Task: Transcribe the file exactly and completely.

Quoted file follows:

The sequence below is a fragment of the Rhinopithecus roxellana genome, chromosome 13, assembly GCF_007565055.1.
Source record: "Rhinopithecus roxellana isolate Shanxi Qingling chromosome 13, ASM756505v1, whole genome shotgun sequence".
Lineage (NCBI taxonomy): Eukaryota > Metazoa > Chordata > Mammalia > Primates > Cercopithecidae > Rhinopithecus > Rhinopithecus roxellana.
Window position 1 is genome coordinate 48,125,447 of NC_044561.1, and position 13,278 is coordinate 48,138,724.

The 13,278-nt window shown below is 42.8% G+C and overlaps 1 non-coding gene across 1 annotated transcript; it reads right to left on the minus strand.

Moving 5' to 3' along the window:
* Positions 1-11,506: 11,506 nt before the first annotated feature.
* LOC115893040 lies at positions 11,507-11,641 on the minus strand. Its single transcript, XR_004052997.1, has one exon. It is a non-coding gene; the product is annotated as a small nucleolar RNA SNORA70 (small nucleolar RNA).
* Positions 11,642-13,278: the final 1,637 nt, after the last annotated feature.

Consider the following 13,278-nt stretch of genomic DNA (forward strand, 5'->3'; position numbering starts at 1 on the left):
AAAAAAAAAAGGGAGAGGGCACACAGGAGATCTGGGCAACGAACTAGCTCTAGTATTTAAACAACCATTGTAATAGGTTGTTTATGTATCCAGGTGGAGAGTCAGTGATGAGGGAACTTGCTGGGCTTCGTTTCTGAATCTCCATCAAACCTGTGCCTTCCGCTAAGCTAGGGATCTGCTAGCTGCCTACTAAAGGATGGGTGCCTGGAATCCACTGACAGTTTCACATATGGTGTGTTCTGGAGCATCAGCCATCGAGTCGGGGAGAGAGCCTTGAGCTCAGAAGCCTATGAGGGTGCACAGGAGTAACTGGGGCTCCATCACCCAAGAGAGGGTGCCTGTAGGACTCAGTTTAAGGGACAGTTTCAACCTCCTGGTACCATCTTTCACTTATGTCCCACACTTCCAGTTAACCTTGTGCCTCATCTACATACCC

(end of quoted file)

The sequence below is a fragment of the Rhinopithecus roxellana genome, chromosome 13, assembly GCF_007565055.1.
Source record: "Rhinopithecus roxellana isolate Shanxi Qingling chromosome 13, ASM756505v1, whole genome shotgun sequence".
Lineage (NCBI taxonomy): Eukaryota > Metazoa > Chordata > Mammalia > Primates > Cercopithecidae > Rhinopithecus > Rhinopithecus roxellana.
Window position 1 is genome coordinate 48,125,447 of NC_044561.1, and position 13,278 is coordinate 48,138,724.

The 13,278-nt window shown below is 42.8% G+C and overlaps 1 non-coding gene across 1 annotated transcript; it reads right to left on the minus strand.

Moving 5' to 3' along the window:
* Positions 1-11,506: 11,506 nt before the first annotated feature.
* LOC115893040 lies at positions 11,507-11,641 on the minus strand. Its single transcript, XR_004052997.1, has one exon. It is a non-coding gene; the product is annotated as a small nucleolar RNA SNORA70 (small nucleolar RNA).
* Positions 11,642-13,278: the final 1,637 nt, after the last annotated feature.

Consider the following 13,278-nt stretch of genomic DNA (forward strand, 5'->3'; position numbering starts at 1 on the left):
AAAAAAAAAAGGGAGAGGGCACACAGGAGATCTGGGCAACGAACTAGCTCTAGTATTTAAACAACCATTGTAATAGGTTGTTTATGTATCCAGGTGGAGAGTCAGTGATGAGGGAACTTGCTGGGCTTCGTTTCTGAATCTCCATCAAACCTGTGCCTTCCGCTAAGCTAGGGATCTGCTAGCTGCCTACTAAAGGATGGGTGCCTGGAATCCACTGACAGTTTCACATATGGTGTGTTCTGGAGCATCAGCCATCGAGTCGGGGAGAGAGCCTTGAGCTCAGAAGCCTATGAGGGTGCACAGGAGTAACTGGGGCTCCATCACCCAAGAGAGGGTGCCTGTAGGACTCAGTTTAAGGGACAGTTTCAACCTCCTGGTACCATCTTTCACTTATGTCCCACACTTCCAGTTAACCTTGTGCCTCATCTACATACCC